GA Adjourns After Just 120 Days (Phew!)

by Julie Pelegrin

For the first time in two years, the General Assembly adjourned May 11, 2022, on the 120th consecutive calendar day after it began on January 12th. While we may not consider this session normal by all standards (no one wants all-night debates as the new normal), it at least began and ended on time.

The number of bills introduced falls within the normal range, as well. Legislators introduced 657 bills during the 2022 legislative session, which is comparable to the 623 bills introduced in 2021, 651 bills introduced in 2020, and 598 bills introduced in 2019, but pretty far short of the 721 introduced in 2018.

That’s not to say everything ran on time throughout the 2022 session. With just one month left in the session, there were still 186 bills on a committee calendar in the house of introduction (i.e., those bills had not progressed through the legislative process beyond initial introduction). When the session dwindled down to two weeks there were still 152 bills in the first house committee, but with only a week remaining, just 39 bills remained in the first house committee. With six working days left in the session, the House and the Senate combined had 287 bills awaiting action on the calendar. They passed or killed 261 of them, leaving just 26 bills to die on the calendar (deemed lost or deemed postponed indefinitely) when the legislature adjourned.

The term “working day” also took on a new meaning this session, mainly for the House of Representatives. At least twice, the House began debating bills on second reading on one day and continued those debates through the night and into the next morning. The first time – March 11-12 – they began debating bills on second reading at about 10:20 a.m. on Friday and didn’t wrap up until about 11:15 a.m. Saturday. The second time – May 9-10 – they began debating bills around 5:00 p.m., but this time they finished early – about 6:30 a.m. on May 10 – then came back for more at 11:00 that day and didn’t finish until about midnight. Overall, in the last five working days of the session, the House adjourned after 11:00 p.m. each night, and the Senate worked until at least 10:45 p.m. each of those nights except one. By the time the final gavel came down in the House at 11:35 p.m. on Wednesday, May 11 (10:55 p.m. in the Senate), legislators, staff, lobbyists, and anyone still watching on YouTube were ready for some sleep.

That was the 2022 legislative session. What’s in store for the 2022 interim and the 2023 session?

Beginning in July, 16 legislative interim study committees are authorized to begin meeting on a wide variety of topics including health insurance, school finance, jail standards, judicial discipline, transportation, water, and wildfires. Each interim committee is authorized to recommend bills to the Legislative Council. Because 2022 is an election year, the Legislative Council must meet no later than October 15 to decide whether to approve the bills for introduction during the 2023 legislative session.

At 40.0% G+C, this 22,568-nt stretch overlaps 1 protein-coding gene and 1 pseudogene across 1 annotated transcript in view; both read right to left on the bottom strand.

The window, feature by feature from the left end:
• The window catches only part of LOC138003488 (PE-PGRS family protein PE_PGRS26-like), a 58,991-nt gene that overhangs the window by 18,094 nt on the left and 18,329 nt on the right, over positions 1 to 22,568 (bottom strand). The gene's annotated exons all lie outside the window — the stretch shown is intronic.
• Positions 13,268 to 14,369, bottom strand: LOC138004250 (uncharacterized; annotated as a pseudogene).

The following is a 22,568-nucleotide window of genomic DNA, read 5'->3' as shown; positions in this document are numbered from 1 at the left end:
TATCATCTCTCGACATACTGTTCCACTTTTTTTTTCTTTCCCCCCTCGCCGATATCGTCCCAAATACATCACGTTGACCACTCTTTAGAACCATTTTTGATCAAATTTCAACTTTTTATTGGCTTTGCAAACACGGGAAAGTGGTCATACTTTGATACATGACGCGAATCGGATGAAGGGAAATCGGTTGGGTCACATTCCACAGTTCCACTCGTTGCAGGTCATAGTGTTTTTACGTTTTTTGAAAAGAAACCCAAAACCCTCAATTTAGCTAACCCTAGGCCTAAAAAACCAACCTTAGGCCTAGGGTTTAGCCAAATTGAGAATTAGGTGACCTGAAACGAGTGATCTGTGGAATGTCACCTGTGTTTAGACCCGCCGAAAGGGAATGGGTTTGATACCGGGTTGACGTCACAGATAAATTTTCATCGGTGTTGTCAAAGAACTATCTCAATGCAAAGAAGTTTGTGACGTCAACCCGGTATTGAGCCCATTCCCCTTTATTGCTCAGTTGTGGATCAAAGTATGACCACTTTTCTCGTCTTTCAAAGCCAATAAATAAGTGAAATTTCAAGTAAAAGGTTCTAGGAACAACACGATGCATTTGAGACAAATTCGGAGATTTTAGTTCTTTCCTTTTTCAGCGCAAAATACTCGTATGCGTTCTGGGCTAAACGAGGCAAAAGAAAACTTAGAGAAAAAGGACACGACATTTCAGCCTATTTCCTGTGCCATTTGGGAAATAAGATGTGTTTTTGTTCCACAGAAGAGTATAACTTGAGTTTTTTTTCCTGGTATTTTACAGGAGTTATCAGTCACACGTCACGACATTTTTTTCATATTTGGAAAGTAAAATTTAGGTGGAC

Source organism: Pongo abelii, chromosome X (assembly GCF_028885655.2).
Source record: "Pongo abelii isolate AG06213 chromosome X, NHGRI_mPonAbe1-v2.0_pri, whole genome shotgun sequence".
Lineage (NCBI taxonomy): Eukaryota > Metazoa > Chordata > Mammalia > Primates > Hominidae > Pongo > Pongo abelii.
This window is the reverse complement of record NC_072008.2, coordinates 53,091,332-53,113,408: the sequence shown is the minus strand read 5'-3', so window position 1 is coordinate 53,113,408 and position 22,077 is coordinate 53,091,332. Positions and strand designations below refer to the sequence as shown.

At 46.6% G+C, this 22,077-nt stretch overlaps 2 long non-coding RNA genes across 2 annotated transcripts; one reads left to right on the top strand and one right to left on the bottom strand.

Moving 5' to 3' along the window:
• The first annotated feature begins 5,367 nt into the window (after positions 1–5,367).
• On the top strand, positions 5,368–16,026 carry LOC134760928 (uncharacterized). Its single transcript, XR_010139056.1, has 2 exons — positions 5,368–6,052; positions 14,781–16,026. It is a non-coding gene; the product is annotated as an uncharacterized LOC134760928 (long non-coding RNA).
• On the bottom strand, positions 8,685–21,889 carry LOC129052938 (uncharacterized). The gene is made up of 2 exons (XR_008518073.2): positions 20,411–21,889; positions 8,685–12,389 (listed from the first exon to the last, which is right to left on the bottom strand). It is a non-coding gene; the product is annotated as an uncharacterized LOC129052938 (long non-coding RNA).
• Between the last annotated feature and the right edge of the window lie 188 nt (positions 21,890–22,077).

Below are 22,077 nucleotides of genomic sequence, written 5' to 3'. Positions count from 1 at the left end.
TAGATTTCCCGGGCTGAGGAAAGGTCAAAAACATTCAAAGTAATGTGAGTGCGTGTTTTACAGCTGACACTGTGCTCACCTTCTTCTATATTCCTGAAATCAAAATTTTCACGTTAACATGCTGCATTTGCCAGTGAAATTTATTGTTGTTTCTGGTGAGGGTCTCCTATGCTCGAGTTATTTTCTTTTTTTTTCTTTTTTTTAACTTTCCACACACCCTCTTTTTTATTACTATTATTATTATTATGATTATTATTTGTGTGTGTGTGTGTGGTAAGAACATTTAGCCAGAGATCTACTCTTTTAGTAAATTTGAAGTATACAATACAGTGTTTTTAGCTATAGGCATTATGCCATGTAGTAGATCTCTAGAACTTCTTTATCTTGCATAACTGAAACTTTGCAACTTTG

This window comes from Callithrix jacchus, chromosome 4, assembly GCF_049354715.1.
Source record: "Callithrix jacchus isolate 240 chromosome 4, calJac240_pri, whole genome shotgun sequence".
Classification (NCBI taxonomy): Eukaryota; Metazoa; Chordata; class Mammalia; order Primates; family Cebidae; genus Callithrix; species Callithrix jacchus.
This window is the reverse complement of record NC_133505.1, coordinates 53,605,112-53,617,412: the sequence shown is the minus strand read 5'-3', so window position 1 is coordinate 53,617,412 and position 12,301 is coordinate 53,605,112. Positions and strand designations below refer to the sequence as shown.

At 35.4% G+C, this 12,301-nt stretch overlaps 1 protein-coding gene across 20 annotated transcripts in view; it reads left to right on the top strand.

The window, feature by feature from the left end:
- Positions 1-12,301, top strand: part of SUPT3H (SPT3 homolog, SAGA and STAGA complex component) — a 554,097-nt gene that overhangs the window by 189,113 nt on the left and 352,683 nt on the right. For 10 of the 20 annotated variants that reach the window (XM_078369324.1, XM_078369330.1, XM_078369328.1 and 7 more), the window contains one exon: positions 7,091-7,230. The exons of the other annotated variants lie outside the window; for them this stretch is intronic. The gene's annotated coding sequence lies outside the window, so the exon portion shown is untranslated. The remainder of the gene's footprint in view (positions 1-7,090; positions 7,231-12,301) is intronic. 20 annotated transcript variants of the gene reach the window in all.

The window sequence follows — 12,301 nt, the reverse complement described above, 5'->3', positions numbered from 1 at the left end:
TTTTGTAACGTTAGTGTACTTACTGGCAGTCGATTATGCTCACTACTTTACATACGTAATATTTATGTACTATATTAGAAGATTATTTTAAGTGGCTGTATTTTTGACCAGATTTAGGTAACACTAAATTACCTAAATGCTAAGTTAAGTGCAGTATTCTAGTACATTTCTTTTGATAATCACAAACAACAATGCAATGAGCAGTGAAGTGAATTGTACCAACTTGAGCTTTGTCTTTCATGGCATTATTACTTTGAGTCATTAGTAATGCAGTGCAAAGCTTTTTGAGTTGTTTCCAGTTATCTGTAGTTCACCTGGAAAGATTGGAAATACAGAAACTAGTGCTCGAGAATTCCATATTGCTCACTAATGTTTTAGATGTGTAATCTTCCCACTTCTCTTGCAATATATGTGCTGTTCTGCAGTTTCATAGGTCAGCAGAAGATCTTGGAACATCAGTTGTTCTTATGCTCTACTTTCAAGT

And speaking of elections, all of the seats in the House of Representatives are up for election in November. Eight of the incumbent representatives are term limited and cannot run again for their House seats; another 13 representatives are either running for another office or have decided not to run for other reasons. In the Senate, approximately half of the seats are up for election. Six of the incumbent senators are term limited and so will not be returning, and four others are either running for another office or have decided not to run for other reasons.

So, when the Seventy-fourth General Assembly convenes on Monday, January 9, 2023, there will be at least 21 new representatives and 10 new senators. At least two of the persons elected to leadership positions in the House – Speaker of the House and Majority Leader –and at least one of the persons elected to a leadership position in the Senate – the Minority Leader – will be new to their positions. And that’s just the minimum amount of change that can be expected.

For now, the legislative staff will quietly work to wrap up the work from the 2022 session, including preparing the 2022 C.R.S. for publication, writing final fiscal notes and summaries of the legislation that passed, and preparing the final appropriations report for the 2022-23 fiscal year; legislators will return to their districts to campaign and reconnect with their constituents; and everyone will hope for a little downtime before it’s time to prepare for the 2023 legislative session.

Peace out, ya’ll.


[1] Not surprising, the passage rate dipped to 51% with the onset of the pandemic in 2020 and an abbreviated legislative session lasting just 84 days.